Scientists at the University of Seville and the Spanish National Research Council (CSIC) are collaborating to apply non-destructive techniques to the analysis and preservation of objects of Seville’s Fine Arts Museum.
The research, classified as ‘a project of excellence’ by the Andalusian Ministry of Innovation, Science and Enterprise, has a budget of €156,000 and the participation of the Spanish National Accelerator Centre (CNA).
The main objective is to contribute to the preservation and prevention work of Spain’s second most important museum collection. Researchers will use non-destructive analysis techniques which do not damage works as sample-taking is not necessary. Thanks to this analysis, the degradation processes that affect each work will be known, as well as the way to prevent them. The Museum authorities will decide what objects need to be analysed.
The work will be carried out on site with portable equipment, and only the works that require special techniques will be taken to the CNA. This SCIC centre has pioneering devices and equipment which makes of it a centre of reference for the use of such techniques. It collaborates with several museums and researchers and specialises in Archaeometalurgy, particularly the manufacturing processes of old gold jewels.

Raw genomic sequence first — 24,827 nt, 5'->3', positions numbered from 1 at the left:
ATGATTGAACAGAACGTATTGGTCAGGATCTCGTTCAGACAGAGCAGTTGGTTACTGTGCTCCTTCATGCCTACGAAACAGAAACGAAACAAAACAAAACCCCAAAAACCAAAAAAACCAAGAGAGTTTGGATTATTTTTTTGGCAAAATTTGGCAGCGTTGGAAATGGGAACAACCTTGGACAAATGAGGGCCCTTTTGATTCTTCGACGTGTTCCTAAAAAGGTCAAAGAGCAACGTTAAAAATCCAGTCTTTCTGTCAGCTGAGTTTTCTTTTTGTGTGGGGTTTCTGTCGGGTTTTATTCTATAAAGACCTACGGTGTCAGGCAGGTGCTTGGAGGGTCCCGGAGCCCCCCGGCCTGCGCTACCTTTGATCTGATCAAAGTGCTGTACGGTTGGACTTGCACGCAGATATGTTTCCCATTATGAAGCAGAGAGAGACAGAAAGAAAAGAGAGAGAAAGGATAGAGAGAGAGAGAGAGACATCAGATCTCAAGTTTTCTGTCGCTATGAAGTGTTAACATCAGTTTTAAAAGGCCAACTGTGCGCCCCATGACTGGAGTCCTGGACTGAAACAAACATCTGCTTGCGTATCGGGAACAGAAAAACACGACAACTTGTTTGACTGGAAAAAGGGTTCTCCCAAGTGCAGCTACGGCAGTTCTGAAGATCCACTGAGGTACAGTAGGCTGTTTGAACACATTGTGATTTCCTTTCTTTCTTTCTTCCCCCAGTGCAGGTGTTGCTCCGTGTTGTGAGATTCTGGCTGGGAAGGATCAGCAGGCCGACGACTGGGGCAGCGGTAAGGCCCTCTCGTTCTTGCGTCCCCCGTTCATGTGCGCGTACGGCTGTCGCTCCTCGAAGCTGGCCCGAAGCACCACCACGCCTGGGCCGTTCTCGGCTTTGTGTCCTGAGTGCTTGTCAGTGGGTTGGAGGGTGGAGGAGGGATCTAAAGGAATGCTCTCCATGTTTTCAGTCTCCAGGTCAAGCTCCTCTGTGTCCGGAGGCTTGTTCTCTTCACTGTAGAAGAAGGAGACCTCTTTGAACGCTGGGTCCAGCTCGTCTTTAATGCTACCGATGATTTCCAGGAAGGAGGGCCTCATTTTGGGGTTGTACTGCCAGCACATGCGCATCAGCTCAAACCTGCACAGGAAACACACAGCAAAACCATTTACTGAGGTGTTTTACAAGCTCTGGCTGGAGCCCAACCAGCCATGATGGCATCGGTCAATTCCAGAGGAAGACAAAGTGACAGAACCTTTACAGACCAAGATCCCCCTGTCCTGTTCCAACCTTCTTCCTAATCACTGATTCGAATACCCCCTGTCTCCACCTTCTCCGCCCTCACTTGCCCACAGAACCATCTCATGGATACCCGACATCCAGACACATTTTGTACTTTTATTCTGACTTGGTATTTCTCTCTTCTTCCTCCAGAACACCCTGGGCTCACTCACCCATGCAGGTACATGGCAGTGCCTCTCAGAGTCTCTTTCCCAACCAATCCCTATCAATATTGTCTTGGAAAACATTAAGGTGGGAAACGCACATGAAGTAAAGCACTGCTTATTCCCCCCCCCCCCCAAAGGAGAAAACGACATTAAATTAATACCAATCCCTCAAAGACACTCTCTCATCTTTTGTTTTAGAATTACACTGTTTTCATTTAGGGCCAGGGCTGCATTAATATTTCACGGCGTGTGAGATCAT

The objects will initially be analysed by means of infrared, ultraviolet rays, and visible light image techniques in order to determine their most damaged or fragile areas. Non-destructive techniques will be then applied to them to obtain detailed information on the organic and inorganic components used in the works, such as pigments, agglutinants and colourants, among others.
Some of the techniques to be used in this project include Raman spectroscopy and X-ray fluorescence (XRF) as well as nuclear techniques, such as PIXE (Proton Induced X-Ray Emission) and analysis by means of synchrotron radiation. The analysis of the results will help curators understand the works’ degradation processes better and how to treat them.
In addition, a database will be created with all the gathered data on the techniques of different authors, which will be spread across European nets for the exchange of artistic information.